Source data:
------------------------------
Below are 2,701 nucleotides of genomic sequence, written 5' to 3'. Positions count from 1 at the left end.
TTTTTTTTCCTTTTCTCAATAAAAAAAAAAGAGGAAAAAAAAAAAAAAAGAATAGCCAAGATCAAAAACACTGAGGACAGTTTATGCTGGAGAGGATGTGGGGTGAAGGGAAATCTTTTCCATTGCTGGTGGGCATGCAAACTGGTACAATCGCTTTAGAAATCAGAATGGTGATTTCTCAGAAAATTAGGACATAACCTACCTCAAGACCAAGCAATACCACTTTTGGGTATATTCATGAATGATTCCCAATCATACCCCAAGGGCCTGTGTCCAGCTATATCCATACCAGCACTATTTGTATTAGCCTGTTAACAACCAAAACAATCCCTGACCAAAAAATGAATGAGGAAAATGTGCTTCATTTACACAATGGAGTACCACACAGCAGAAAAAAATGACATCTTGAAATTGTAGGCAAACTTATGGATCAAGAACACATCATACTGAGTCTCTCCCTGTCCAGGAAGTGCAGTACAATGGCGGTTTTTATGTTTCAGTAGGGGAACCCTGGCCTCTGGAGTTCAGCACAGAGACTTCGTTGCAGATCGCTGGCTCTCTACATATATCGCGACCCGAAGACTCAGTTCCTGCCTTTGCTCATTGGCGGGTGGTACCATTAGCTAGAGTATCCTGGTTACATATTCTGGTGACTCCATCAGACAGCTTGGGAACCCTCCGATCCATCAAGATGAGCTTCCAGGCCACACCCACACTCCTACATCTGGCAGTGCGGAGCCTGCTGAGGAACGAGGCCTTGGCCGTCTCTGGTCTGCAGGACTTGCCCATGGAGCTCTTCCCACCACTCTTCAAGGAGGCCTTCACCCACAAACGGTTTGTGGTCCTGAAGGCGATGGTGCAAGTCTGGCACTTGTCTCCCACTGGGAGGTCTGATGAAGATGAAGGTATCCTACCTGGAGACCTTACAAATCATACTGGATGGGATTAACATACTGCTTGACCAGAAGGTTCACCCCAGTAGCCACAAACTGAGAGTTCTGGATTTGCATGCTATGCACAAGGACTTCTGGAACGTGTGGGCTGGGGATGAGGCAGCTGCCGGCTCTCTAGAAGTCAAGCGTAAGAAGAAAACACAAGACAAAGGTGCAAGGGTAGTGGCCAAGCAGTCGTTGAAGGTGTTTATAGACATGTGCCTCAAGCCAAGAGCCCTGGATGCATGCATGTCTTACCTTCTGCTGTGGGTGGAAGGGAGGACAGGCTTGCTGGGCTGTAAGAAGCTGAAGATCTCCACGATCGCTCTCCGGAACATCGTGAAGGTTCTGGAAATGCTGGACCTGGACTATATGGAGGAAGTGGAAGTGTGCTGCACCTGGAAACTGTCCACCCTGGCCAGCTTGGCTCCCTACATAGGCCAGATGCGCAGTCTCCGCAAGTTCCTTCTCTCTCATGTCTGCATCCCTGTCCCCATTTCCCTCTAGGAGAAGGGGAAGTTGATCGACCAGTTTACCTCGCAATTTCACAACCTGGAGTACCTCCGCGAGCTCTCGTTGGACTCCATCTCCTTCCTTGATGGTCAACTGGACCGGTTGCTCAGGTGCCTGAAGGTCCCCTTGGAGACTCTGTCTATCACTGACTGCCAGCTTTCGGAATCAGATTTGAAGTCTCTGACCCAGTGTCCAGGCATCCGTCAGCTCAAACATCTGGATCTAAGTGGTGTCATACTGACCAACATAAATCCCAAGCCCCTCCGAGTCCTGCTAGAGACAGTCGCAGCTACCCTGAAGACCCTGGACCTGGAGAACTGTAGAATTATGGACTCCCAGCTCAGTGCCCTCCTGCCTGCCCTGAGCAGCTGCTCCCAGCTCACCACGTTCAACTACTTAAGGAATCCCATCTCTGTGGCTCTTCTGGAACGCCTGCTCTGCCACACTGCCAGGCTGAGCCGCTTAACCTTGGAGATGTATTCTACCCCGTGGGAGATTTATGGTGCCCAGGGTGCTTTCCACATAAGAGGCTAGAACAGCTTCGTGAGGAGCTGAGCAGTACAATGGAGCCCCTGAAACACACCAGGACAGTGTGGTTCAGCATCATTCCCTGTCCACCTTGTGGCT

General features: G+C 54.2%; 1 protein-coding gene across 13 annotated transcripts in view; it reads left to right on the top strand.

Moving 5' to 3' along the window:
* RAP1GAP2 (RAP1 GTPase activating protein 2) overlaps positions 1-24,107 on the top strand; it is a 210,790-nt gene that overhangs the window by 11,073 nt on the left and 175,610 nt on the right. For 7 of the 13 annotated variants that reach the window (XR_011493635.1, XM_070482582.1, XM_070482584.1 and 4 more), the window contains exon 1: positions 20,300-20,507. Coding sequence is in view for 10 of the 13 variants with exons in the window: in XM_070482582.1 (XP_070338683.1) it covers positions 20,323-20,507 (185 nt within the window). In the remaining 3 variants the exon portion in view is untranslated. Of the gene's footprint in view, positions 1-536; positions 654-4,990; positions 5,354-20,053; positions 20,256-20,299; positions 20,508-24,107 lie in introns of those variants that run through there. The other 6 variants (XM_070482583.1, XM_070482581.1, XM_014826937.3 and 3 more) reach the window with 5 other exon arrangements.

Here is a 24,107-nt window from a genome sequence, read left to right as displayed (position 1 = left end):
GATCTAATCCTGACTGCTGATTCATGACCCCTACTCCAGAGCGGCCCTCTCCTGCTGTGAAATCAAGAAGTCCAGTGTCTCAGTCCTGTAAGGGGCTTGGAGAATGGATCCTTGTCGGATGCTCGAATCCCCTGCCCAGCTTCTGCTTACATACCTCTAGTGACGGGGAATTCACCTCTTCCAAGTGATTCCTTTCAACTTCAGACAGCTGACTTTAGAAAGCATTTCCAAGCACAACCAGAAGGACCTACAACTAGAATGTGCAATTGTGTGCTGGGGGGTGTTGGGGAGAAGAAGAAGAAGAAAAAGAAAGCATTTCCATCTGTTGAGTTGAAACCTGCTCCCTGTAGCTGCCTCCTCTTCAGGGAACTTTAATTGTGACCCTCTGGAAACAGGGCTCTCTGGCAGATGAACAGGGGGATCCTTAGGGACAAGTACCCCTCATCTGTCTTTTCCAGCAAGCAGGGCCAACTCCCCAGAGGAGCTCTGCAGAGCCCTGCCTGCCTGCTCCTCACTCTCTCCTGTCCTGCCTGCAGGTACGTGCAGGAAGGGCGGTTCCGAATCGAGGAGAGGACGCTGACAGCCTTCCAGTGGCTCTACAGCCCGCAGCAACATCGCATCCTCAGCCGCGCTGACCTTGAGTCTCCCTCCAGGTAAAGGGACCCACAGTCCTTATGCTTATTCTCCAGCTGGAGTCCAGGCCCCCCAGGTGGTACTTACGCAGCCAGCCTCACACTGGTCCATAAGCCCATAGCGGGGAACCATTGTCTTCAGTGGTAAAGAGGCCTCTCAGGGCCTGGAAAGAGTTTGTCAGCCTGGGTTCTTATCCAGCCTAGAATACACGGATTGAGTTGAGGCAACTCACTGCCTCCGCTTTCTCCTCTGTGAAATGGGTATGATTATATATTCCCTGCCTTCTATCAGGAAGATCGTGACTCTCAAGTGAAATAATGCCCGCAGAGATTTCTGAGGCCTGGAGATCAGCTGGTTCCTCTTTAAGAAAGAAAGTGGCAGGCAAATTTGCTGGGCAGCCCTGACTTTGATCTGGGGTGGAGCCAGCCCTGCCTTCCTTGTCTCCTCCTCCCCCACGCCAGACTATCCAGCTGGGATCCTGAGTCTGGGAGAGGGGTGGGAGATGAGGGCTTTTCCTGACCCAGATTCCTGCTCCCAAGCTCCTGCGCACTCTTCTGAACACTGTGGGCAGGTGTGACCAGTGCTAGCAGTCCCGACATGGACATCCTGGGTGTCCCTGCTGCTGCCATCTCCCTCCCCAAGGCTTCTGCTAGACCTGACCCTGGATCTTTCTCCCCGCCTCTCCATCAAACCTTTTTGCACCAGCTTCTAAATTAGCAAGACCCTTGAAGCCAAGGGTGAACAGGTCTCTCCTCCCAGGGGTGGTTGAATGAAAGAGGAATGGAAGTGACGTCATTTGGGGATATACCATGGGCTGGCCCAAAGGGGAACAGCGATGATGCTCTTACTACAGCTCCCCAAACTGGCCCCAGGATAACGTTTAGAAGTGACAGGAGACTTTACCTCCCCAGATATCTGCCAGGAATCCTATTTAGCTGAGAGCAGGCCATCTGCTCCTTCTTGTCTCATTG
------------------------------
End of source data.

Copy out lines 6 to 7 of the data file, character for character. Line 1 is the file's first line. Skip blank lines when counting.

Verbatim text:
Here is a 24,107-nt window from a genome sequence, read left to right as displayed (position 1 = left end):
GATCTAATCCTGACTGCTGATTCATGACCCCTACTCCAGAGCGGCCCTCTCCTGCTGTGAAATCAAGAAGTCCAGTGTCTCAGTCCTGTAAGGGGCTTGGAGAATGGATCCTTGTCGGATGCTCGAATCCCCTGCCCAGCTTCTGCTTACATACCTCTAGTGACGGGGAATTCACCTCTTCCAAGTGATTCCTTTCAACTTCAGACAGCTGACTTTAGAAAGCATTTCCAAGCACAACCAGAAGGACCTACAACTAGAATGTGCAATTGTGTGCTGGGGGGTGTTGGGGAGAAGAAGAAGAAGAAAAAGAAAGCATTTCCATCTGTTGAGTTGAAACCTGCTCCCTGTAGCTGCCTCCTCTTCAGGGAACTTTAATTGTGACCCTCTGGAAACAGGGCTCTCTGGCAGATGAACAGGGGGATCCTTAGGGACAAGTACCCCTCATCTGTCTTTTCCAGCAAGCAGGGCCAACTCCCCAGAGGAGCTCTGCAGAGCCCTGCCTGCCTGCTCCTCACTCTCTCCTGTCCTGCCTGCAGGTACGTGCAGGAAGGGCGGTTCCGAATCGAGGAGAGGACGCTGACAGCCTTCCAGTGGCTCTACAGCCCGCAGCAACATCGCATCCTCAGCCGCGCTGACCTTGAGTCTCCCTCCAGGTAAAGGGACCCACAGTCCTTATGCTTATTCTCCAGCTGGAGTCCAGGCCCCCCAGGTGGTACTTACGCAGCCAGCCTCACACTGGTCCATAAGCCCATAGCGGGGAACCATTGTCTTCAGTGGTAAAGAGGCCTCTCAGGGCCTGGAAAGAGTTTGTCAGCCTGGGTTCTTATCCAGCCTAGAATACACGGATTGAGTTGAGGCAACTCACTGCCTCCGCTTTCTCCTCTGTGAAATGGGTATGATTATATATTCCCTGCCTTCTATCAGGAAGATCGTGACTCTCAAGTGAAATAATGCCCGCAGAGATTTCTGAGGCCTGGAGATCAGCTGGTTCCTCTTTAAGAAAGAAAGTGGCAGGCAAATTTGCTGGGCAGCCCTGACTTTGATCTGGGGTGGAGCCAGCCCTGCCTTCCTTGTCTCCTCCTCCCCCACGCCAGACTATCCAGCTGGGATCCTGAGTCTGGGAGAGGGGTGGGAGATGAGGGCTTTTCCTGACCCAGATTCCTGCTCCCAAGCTCCTGCGCACTCTTCTGAACACTGTGGGCAGGTGTGACCAGTGCTAGCAGTCCCGACATGGACATCCTGGGTGTCCCTGCTGCTGCCATCTCCCTCCCCAAGGCTTCTGCTAGACCTGACCCTGGATCTTTCTCCCCGCCTCTCCATCAAACCTTTTTGCACCAGCTTCTAAATTAGCAAGACCCTTGAAGCCAAGGGTGAACAGGTCTCTCCTCCCAGGGGTGGTTGAATGAAAGAGGAATGGAAGTGACGTCATTTGGGGATATACCATGGGCTGGCCCAAAGGGGAACAGCGATGATGCTCTTACTACAGCTCCCCAAACTGGCCCCAGGATAACGTTTAGAAGTGACAGGAGACTTTACCTCCCCAGATATCTGCCAGGAATCCTATTTAGCTGAGAGCAGGCCATCTGCTCCTTCTTGTCTCATTG